My annual trek to New Orleans to be a guest author at the Saints and Sinners Literary Festival never disappoints. This year was no exception. I returned home on Monday afternoon. It's now Wednesday morning. I'm still recovering. No, not from too many drinks on Bourbon Street, but from sheer exhaustion.
I first attended the fest in 2005, when I was a contributing author to the essay collection Small-Town Gay. The festival was relatively young then, and has grown considerably since. I also attended in 2008, 2009, 2010, and this year, as well. Next year, is a guarantee.
Overall, my four days in The Big Easy were relatively low-key. No late-night drunken tales of debauchery. No moments of hide-your-head-in-shame. Just a couple of readings, an awesome panel discussion, some sold out books, good times with great friends, a carriage ride through the French Quarter, and a cheesy Haunted History Tour.
So much work goes into putting the festival together (under the wonderful direction of Paul Willis). I discovered this firsthand. I volunteered to help stuff swag bags Thursday afternoon (promo postcards and bookmarks for my forthcoming novels Accidents Never Happen and Swimming to Chicago were included items), and it was clear to me how much dedication each volunteer has, how hard they truly work.
This year, I was named a finalist for their annual short story competition (judged by John Berendt, author of Midnight in the Garden of Good and Evil). As such, I was invited to the book launch party at the gorgeous Hotel Monteleone. There, I read my short story Backfire. I was in some wonderful company. Sally Bellerose, J.R. Greenwell, Jeff Lindemann, and Felice Picano also read. Each story was remarkable.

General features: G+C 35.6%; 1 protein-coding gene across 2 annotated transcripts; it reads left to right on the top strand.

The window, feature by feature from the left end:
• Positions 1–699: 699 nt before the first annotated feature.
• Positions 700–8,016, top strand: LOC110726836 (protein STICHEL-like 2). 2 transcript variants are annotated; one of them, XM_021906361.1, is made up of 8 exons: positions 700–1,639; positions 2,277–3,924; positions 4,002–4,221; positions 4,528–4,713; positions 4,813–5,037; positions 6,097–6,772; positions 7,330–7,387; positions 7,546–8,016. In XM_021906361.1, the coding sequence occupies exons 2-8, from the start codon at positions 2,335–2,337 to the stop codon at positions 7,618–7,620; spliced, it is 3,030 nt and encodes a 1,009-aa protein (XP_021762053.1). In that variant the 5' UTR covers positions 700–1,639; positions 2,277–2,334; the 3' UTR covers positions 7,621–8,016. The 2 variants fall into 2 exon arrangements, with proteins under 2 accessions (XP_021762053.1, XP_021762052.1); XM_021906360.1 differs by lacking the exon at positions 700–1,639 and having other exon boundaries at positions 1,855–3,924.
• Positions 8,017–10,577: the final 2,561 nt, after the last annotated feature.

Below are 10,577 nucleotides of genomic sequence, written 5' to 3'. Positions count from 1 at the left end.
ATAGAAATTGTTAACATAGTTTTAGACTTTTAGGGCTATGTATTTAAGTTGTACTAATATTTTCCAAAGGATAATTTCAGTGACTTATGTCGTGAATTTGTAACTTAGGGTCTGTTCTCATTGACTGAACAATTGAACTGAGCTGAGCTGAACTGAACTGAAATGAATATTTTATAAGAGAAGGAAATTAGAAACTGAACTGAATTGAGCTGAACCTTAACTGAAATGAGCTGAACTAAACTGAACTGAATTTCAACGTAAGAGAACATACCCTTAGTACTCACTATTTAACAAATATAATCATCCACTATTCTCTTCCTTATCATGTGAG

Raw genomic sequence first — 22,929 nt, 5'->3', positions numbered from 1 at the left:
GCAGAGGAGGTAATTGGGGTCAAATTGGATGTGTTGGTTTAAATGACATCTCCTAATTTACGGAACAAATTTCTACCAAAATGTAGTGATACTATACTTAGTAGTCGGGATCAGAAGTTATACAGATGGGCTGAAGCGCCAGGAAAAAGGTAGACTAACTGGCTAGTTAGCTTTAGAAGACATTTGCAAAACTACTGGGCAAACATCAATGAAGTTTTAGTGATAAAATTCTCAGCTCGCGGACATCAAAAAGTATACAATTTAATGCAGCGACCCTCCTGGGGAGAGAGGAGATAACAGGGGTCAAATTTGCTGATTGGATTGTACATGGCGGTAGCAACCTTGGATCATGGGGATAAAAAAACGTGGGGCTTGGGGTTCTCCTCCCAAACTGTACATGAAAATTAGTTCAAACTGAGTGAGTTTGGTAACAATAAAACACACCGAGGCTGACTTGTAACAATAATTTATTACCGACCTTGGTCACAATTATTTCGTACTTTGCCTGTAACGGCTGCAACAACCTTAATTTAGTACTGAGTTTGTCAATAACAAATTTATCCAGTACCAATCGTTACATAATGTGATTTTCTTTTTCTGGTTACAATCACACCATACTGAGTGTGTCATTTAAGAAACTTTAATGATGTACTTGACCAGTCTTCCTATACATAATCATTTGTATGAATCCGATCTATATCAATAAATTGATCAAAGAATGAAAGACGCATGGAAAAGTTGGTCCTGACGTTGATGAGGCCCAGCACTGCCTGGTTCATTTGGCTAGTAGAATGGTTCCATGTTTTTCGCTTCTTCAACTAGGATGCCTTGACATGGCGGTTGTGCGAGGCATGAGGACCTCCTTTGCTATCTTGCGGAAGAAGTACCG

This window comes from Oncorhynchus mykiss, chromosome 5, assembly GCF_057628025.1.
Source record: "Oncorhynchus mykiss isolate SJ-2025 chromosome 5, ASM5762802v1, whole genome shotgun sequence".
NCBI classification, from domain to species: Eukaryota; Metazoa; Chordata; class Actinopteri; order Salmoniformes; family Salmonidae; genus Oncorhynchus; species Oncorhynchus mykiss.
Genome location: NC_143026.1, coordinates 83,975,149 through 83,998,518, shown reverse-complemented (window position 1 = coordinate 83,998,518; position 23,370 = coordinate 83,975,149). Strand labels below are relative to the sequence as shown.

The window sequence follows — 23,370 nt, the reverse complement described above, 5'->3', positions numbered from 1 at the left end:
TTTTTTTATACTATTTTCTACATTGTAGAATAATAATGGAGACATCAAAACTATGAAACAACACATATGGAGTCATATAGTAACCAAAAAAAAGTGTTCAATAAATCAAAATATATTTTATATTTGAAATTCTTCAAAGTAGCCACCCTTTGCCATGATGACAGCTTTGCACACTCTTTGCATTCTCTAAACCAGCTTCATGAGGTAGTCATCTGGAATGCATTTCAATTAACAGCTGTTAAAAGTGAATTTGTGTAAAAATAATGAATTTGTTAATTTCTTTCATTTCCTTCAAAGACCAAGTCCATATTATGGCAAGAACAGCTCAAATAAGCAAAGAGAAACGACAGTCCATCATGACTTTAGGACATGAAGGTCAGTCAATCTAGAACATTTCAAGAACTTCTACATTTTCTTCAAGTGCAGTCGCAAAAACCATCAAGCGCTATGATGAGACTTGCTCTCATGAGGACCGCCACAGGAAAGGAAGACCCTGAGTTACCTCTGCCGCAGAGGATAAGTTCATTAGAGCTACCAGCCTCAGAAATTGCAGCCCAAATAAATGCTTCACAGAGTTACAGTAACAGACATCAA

On Friday, I attended a master class taught by the brilliant Achy Obejas. In one of the English classes I teach, my students read/study her short story We Came All the Way From Cuba So You Could Dress Like This? I have to admit - I was a little starstruck, given my deep respect for her work. She was an awesome teacher. I learned a new storybuilding technique that I will definitely share with my students and the members of my writing group.
Friday night, I had dinner with my friends (the wonderful Collin Kelley joined us) before attending the welcome party Glitter with the Literati, held in the courtyard of Le Petit Théâtre du Vieux Carré. Although, I didn't take advantage of the open bar, my friends certainly did. But no names will be mentioned, as promised.
On Saturday afternoon, I moderated a panel discussion titled "Beyond Twilight: Writing for the Young Adult Market". The panelists (Greg Herren - a.k.a. my editor extraordinaire, Julie Smith, Jen Violi, and Louis Flint Ceci) contributed to what I thought was an excellent overview of young adult fiction. Radclyffe (a.k.a. my publisher extraordinaire) attended and posed some terrific questions to us.
On Sunday afternoon, I read an excerpt (for the first time) from my forthcoming novel Accidents Never Happen, as part of the reading series of the festival. Again, I was in the company of brilliance: Rob Byrnes, Wayne Courtois, Amie M. Evans, Joe Formichella, Suzanne Hudson, and Marianne K. Martin also read their work.
The weather couldn't have been better. Beautiful days, cool nights. Best friends. Lots of love and laughs. And, to top it off, all copies of my young adult novel Mesmerized were sold out by the end of the festival.
As it always does, the festival flew by. But a great time was had.
I'm already counting down the days until next year.
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